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Gordon Murray's T.50, with its record-smashing Cosworth V12 and fan-forced aerodynamics, is a truly fascinating car. And if you thought Murray, a storied veteran of Formula One, was going to build such a beast and not take it racing, you're nuts. There's a race version coming, and it's even nuttier.

The T.50, Murray tells us, sold out its entire allocation within 48 hours of its debut, but Murray is building something even more extreme for just 25 hardcore types that might actually drive them. For now, it's called the T.50s, and it adds power, drops weight and offers a savage level of downforce.
The removal of road gear, and a redesign of "hundreds of parts" contributes to a final weight of just 890 kg (1,962 lb), some 94 kg (207 lb) less than the T.50, which itself is an absolute featherweight for a supercar. The mid-mounted, 12,100-rpm Cosworth V12, "free from road-going legislation and maintenance considerations," in Murray's words, leaps from around 654 hp to somewhere around 720 with ram air boosted by a higher, periscope-style roof scoop.

You can of course forget about your air con and stereo. These, along with the carpets, glove box and even one of the passenger seats, have been turfed out. The other seat, the left one, remains in case you need a co-driver, and the driver's seat stays right in the middle of the cabin. The steering wheel becomes an F1-style rectangle, the seatbelts are replaced with harnesses, and the infotainment unit is replaced with a bunch of lap time, g-force and performance data, which can probably be described as infotainment for track jockeys.
The aeros on the T.50 are already legendary, but the road-going "fan car" gets a whopping 1.76-meter-wide (5.8-ft) delta wing on the back, as well as a new ground effect underbody aerofoil, redesigned front splitter, and adjustable diffusers. The fan itself, which operates in six different modes in the street car, has just one job on the T.50s, and so it operates in High Downforce mode at all times.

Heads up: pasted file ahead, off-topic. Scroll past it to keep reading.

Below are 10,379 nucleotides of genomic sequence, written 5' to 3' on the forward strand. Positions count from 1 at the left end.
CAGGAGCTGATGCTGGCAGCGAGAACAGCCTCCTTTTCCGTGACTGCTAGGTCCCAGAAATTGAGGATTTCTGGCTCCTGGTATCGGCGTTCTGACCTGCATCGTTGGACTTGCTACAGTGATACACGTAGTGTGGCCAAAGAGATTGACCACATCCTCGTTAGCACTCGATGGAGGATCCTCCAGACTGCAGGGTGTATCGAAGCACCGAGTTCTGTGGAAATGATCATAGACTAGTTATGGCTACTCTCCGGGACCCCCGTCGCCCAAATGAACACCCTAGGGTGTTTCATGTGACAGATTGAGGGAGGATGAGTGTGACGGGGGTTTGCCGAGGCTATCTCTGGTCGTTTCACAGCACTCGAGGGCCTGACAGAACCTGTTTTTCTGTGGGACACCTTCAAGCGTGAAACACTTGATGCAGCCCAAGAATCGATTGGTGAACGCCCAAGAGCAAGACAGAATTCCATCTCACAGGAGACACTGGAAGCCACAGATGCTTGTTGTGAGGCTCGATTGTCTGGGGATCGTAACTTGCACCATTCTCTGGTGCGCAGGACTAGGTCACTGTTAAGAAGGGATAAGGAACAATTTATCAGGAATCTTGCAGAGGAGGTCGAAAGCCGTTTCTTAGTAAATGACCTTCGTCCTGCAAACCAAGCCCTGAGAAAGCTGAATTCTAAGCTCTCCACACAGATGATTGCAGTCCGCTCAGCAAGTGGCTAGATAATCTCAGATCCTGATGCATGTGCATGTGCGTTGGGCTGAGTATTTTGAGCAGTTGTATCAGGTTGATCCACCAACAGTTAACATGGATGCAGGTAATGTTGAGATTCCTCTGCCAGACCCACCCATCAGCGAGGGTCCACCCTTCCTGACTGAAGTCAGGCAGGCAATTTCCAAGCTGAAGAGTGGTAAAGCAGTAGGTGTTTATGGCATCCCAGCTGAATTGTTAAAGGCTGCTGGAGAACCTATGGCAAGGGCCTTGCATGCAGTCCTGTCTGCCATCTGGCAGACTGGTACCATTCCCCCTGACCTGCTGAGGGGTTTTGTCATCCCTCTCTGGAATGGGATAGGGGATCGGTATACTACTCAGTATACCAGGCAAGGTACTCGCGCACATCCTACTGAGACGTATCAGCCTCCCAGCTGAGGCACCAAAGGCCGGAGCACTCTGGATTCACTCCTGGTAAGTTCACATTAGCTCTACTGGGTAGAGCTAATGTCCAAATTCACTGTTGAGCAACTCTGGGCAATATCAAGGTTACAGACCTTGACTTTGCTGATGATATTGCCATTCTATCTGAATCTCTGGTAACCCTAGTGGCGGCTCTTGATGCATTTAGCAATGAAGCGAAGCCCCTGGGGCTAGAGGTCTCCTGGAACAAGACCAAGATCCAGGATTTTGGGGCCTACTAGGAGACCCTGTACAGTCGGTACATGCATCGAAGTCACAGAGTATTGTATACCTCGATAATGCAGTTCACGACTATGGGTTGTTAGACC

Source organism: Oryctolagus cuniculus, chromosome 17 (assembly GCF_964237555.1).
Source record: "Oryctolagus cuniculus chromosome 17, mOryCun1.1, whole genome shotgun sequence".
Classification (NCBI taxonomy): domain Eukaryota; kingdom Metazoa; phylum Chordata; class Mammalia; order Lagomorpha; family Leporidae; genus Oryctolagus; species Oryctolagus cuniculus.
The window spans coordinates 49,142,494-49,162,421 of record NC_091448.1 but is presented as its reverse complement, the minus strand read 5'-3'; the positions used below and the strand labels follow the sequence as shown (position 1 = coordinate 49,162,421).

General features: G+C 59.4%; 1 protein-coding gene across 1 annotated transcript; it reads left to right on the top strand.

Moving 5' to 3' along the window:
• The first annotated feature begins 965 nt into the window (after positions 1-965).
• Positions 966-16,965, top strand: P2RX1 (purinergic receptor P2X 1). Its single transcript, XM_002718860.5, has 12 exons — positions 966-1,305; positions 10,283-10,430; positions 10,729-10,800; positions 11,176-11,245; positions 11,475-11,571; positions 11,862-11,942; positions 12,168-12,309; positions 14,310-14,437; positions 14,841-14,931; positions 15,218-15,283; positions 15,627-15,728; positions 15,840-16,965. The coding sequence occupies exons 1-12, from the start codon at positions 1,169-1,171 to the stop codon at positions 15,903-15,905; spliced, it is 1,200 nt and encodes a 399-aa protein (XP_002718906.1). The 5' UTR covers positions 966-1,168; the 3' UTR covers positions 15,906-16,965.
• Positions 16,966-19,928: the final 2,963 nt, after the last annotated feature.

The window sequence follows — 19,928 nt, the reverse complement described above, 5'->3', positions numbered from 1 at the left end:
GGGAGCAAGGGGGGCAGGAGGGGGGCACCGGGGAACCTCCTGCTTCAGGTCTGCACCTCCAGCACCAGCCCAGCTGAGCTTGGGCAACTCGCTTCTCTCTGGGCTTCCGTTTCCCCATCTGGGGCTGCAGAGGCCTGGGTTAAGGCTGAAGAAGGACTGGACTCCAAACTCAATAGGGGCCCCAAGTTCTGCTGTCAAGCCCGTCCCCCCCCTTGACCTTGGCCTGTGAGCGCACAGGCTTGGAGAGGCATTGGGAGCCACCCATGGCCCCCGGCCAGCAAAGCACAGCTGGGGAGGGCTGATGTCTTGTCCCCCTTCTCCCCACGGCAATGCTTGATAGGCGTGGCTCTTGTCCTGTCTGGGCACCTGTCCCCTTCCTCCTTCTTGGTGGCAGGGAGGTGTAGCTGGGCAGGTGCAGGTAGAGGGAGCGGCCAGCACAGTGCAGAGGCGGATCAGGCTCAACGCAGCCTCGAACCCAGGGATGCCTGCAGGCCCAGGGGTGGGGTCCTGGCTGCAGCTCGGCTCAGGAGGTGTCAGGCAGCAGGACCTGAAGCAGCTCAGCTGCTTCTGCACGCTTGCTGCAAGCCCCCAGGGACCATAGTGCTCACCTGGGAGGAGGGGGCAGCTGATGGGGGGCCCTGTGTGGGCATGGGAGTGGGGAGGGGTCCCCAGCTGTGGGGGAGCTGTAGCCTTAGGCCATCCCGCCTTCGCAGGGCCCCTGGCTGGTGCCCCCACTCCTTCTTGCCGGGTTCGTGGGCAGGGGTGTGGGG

The result: 1,500 kg (3,307 lb) of downforce at speed, or 170 percent the weight of the car, meaning that it could drive upside down at 175 mph (282 km/h) if you were lucky enough to find a good length of upside-down road outside of an earthquake situation. Right way up, it'll stick like chewing gum in the ponytail of your third-grade crush, and in addition to savage cornering forces you can expect somewhere between 2 g and 3 g of deceleration when you apply six pistons' worth of Brembo to each of the carbon ceramic front brakes.

The suspension has been rejigged, not only to stiffen things up for track use and take account of that enormous downforce, but also to lower the ride height by 40 mm (1.6 in).
The T.50s won't go into production until the start of 2023, at a price of 3.1 million (US$4.12 million). Each of the 25 cars will look different and have a bespoke ergonomic setup tailored to the driver. Murray wants to organize his own series of racing events "to ensure the T.50s is driven regularly by owners."
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As such, Murray and his team have been liaising with the SRO "regarding the potential for a GT1 sports club and race series for current supercars." Yes. Please. There are so many outrageous supercars out there right now running around making all sorts of claims that will never have to be backed up on the track. At some point, the flag has to drop and the bovine butt-porridge has to stop.
The T.50s seems like it might be a decent fit for the Le Mans hypercar class, and its feather-light weight and slavish attention to downforce not to mention the credentials of the wizard behind it would surely make it a fearsome competitor.